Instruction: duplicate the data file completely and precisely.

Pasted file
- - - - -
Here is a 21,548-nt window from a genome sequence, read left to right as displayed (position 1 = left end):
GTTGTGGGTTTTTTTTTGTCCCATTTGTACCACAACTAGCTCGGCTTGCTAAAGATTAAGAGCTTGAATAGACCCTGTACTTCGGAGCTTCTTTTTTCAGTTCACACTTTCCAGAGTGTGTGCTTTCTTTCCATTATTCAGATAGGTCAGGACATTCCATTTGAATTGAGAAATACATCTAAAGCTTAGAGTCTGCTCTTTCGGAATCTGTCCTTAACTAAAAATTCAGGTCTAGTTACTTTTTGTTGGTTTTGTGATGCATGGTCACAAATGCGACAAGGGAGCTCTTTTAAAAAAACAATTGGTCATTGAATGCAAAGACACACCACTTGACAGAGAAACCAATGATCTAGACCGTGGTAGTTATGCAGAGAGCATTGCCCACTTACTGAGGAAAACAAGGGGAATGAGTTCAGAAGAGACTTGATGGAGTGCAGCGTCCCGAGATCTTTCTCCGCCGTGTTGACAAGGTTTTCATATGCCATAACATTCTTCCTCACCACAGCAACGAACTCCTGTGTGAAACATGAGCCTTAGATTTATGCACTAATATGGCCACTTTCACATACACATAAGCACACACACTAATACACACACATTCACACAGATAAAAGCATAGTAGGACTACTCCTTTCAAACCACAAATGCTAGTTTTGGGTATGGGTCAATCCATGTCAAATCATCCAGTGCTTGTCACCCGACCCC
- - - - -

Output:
Here is a 21,548-nt window from a genome sequence, read left to right as displayed (position 1 = left end):
GTTGTGGGTTTTTTTTTGTCCCATTTGTACCACAACTAGCTCGGCTTGCTAAAGATTAAGAGCTTGAATAGACCCTGTACTTCGGAGCTTCTTTTTTCAGTTCACACTTTCCAGAGTGTGTGCTTTCTTTCCATTATTCAGATAGGTCAGGACATTCCATTTGAATTGAGAAATACATCTAAAGCTTAGAGTCTGCTCTTTCGGAATCTGTCCTTAACTAAAAATTCAGGTCTAGTTACTTTTTGTTGGTTTTGTGATGCATGGTCACAAATGCGACAAGGGAGCTCTTTTAAAAAAACAATTGGTCATTGAATGCAAAGACACACCACTTGACAGAGAAACCAATGATCTAGACCGTGGTAGTTATGCAGAGAGCATTGCCCACTTACTGAGGAAAACAAGGGGAATGAGTTCAGAAGAGACTTGATGGAGTGCAGCGTCCCGAGATCTTTCTCCGCCGTGTTGACAAGGTTTTCATATGCCATAACATTCTTCCTCACCACAGCAACGAACTCCTGTGTGAAACATGAGCCTTAGATTTATGCACTAATATGGCCACTTTCACATACACATAAGCACACACACTAATACACACACATTCACACAGATAAAAGCATAGTAGGACTACTCCTTTCAAACCACAAATGCTAGTTTTGGGTATGGGTCAATCCATGTCAAATCATCCAGTGCTTGTCACCCGACCCC